By contrast, a full sit-down dinner will likely start with a cocktail hour (and these do truly last a minimum of an hour, to allow for mingling and chit-chat), possibly with passed appetizers. When the guests move into the ballroom or the tent to sit down, expect dinner to last 90 minutes to two hours from soups and salads through the desserts, whether presented on a dessert trolley, buffet, or served at the table after servers clear entrees. Then there is also time for lingering over coffee or tea.
Buffets fall somewhere in between. Depending on the number of guests and the layout of the buffet (e.g., if it’s situated up against a wall or out in the center of the room where guests can approach it from all sides) buffet dinners usually last about an hour. The most important consideration is preventing long lines from forming and finding a way for guests to fill their plates from the buffet without causing a back-up that delays the event.
Obviously it’s critical to know how many people to expect, in order to plan how much food and drink to have on hand. Padding the supplies a little is a good idea: you’ll simply create delicious leftovers for guests to take home, or for hosts to savor for several days after the event is over.
Staff for a large catered event will include bartenders, servers, and bussers. Find out well ahead of time how the venue expects you to handle garbage and who is responsible for breaking down tables and collecting soiled linen for cleaning. A large event may need several servers per table, each with a specific task: offering beverages from red or white wine to coffee and tea, delivering bread baskets and salad dressings, offering gravy or sauces for entrees, and serving desserts.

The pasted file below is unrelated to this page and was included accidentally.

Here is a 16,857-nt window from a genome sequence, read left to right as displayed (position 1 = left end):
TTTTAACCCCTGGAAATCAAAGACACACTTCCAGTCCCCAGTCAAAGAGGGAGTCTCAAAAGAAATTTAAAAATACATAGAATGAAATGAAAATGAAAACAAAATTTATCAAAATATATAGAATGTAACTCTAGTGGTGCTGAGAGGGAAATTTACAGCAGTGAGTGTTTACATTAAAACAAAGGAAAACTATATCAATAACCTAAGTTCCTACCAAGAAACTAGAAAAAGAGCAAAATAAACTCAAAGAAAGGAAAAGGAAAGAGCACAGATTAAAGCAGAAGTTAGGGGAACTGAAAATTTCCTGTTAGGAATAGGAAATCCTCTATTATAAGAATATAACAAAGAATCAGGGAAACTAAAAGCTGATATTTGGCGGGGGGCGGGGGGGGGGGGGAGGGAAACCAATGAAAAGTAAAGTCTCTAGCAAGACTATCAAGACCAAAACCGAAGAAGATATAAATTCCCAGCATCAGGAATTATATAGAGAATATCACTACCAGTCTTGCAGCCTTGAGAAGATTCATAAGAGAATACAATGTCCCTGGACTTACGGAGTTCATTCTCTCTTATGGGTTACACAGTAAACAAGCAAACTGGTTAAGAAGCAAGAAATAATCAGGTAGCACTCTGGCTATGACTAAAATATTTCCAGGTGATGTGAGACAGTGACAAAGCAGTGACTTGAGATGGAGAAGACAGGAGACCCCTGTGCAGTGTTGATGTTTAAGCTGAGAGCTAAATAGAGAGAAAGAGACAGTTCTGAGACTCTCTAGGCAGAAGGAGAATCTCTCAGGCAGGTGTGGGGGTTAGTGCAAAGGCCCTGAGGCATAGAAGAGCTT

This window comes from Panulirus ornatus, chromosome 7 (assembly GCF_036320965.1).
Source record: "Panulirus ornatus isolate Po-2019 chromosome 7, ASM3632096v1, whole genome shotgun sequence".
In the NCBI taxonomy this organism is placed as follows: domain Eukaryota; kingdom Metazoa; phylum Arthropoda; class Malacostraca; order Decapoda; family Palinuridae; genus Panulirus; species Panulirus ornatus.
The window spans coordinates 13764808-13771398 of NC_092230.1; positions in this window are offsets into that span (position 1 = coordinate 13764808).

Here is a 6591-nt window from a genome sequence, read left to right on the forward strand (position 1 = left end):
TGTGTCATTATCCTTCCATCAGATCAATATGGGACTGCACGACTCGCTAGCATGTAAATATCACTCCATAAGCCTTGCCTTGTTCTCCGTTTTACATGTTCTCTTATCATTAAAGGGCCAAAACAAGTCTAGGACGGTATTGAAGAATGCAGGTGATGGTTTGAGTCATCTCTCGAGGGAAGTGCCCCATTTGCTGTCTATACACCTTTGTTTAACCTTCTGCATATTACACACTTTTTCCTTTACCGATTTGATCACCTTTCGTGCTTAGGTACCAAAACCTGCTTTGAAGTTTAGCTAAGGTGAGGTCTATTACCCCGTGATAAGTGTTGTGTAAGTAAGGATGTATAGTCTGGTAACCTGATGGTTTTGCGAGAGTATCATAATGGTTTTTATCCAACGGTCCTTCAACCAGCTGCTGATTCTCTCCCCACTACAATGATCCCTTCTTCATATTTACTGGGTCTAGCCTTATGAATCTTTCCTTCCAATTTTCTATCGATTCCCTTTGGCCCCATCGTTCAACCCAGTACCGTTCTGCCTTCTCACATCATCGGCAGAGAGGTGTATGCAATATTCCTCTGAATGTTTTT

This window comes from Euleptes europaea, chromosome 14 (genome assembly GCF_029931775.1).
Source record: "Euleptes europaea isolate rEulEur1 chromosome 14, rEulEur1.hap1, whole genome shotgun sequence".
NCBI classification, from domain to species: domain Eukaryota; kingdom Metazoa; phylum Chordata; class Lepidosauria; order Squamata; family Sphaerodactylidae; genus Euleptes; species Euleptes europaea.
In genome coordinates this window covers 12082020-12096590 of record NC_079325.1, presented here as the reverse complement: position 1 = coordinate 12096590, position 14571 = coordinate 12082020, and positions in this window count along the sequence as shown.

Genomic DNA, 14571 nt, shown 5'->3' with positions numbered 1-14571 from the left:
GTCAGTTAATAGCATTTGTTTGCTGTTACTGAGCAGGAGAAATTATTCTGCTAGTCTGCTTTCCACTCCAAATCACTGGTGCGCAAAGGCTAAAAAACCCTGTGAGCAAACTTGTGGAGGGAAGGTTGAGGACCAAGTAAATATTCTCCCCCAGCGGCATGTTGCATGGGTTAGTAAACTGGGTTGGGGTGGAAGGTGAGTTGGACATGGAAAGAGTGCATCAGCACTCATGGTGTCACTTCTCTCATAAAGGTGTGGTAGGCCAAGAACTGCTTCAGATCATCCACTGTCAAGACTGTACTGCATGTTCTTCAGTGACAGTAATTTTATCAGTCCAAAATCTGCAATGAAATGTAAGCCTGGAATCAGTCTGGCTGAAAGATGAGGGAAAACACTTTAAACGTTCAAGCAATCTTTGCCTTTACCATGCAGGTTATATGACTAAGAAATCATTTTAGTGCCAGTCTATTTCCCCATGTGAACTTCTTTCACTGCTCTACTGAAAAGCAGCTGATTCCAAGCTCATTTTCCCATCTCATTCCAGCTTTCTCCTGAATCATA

Consider placement of bus trays and traffic patterns for guests, servers, and bussers. While many large events put 8-10 guests at tables out of necessity based on available space, it’s still important to lay things out to avoid collisions and spills to the greatest extent possible.
Equipment is as important as food and staff. Imagine every stage of the event, from food prep and delivery through service and cleanup. Find out how much of the necessary equipment the venue provides, and how much the caterer is expected to supply.
For sit-down dinner events, consider:
- Table linens: Every table will need a tablecloth and napkins. Make sure spare napkins are readily available to replace any that guests drop, or use to dip in water glasses and dab off spills.
- Dinner china: Formal dinners need dinner plates, salad plates, bread plates, coffee cups, and possibly matching or complementary pieces like gravy boats, salad dressing bowls or oil and vinegar cruets, and even finger bowls.